Waiting for broadband: Local competition and the spatial distribution of advanced telecommunication services in the United States

Tony H. Grubesic, Alan T. Murray

Research output: Contribution to journalArticle

72 Scopus citations

Abstract

With the passage of the Telecommunications Act of 1996, Congress directed the Federal Communications Commission and all fifty U.S. states to encourage the deployment of advanced telecommunication capability in a reasonable and timely manner. Today, with the rollout of advanced data services such as digital subscriber lines (xDSL), cable modems, and fixed wireless technologies, broadband has become an important component of telecommunication service and competition. Unfortunately, the deployment of last-mile infrastructure enabling high-speed access has proceeded more slowly than anticipated and competition in many areas is relatively sparse. More importantly, there are significant differences in the availability of broadband services between urban and rural areas. This paper explores aspects of broadband access as a function of market demand and provider competition. Data collected from the Federal Communications Commission is analyzed using a geographic information system and spatial statistical techniques. Results suggest significant spatial variation in broadband Internet access as a function of provider competition in the United States.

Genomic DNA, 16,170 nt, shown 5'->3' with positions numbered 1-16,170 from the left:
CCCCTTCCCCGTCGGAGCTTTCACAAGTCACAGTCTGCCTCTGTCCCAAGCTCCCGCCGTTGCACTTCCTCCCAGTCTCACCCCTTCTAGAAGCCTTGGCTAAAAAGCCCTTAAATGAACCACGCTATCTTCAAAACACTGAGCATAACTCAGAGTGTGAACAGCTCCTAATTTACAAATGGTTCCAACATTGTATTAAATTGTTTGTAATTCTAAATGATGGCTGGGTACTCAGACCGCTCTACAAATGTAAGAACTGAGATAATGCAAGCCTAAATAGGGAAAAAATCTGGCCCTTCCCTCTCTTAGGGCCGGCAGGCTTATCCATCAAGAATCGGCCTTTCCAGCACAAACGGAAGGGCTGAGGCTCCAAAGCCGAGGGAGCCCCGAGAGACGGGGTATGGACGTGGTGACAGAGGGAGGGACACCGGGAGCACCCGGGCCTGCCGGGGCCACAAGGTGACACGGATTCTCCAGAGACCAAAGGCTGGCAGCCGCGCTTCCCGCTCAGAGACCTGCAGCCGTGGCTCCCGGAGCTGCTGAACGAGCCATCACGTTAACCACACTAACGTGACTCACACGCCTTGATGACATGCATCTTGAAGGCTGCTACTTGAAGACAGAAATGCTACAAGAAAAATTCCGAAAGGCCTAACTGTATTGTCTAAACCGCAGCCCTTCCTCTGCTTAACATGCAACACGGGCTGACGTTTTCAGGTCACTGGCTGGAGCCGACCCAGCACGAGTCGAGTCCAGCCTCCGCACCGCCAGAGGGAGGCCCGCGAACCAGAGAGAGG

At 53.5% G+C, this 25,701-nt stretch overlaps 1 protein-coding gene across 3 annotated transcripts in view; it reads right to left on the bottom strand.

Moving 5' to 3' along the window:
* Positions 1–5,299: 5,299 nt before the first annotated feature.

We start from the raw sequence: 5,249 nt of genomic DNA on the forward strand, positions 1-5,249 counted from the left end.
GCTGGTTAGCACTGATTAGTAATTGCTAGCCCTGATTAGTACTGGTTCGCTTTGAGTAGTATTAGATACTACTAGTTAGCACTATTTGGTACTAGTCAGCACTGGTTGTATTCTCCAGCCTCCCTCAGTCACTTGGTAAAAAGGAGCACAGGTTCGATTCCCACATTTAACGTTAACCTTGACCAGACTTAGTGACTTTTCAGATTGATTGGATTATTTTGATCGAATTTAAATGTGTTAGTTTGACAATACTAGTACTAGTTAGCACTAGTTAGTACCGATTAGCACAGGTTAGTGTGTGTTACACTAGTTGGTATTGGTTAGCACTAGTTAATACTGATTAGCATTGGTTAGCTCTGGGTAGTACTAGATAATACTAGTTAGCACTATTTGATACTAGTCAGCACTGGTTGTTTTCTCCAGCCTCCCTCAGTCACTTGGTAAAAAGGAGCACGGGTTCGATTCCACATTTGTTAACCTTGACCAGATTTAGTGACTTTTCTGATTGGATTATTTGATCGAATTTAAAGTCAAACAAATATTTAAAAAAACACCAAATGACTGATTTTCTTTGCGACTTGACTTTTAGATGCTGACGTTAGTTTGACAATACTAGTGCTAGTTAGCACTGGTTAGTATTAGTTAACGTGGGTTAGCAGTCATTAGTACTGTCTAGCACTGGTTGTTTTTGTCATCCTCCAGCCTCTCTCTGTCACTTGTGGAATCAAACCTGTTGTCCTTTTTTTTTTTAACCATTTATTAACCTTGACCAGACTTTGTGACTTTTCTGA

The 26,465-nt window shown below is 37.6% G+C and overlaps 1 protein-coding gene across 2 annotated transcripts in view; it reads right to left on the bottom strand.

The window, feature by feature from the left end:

Original languageEnglish (US)
Pages (from-to)139-165
Number of pages27
JournalGrowth and Change
Volume35
Issue number2
DOIs
StatePublished - Mar 1 2004

ASJC Scopus subject areas

  • Global and Planetary Change

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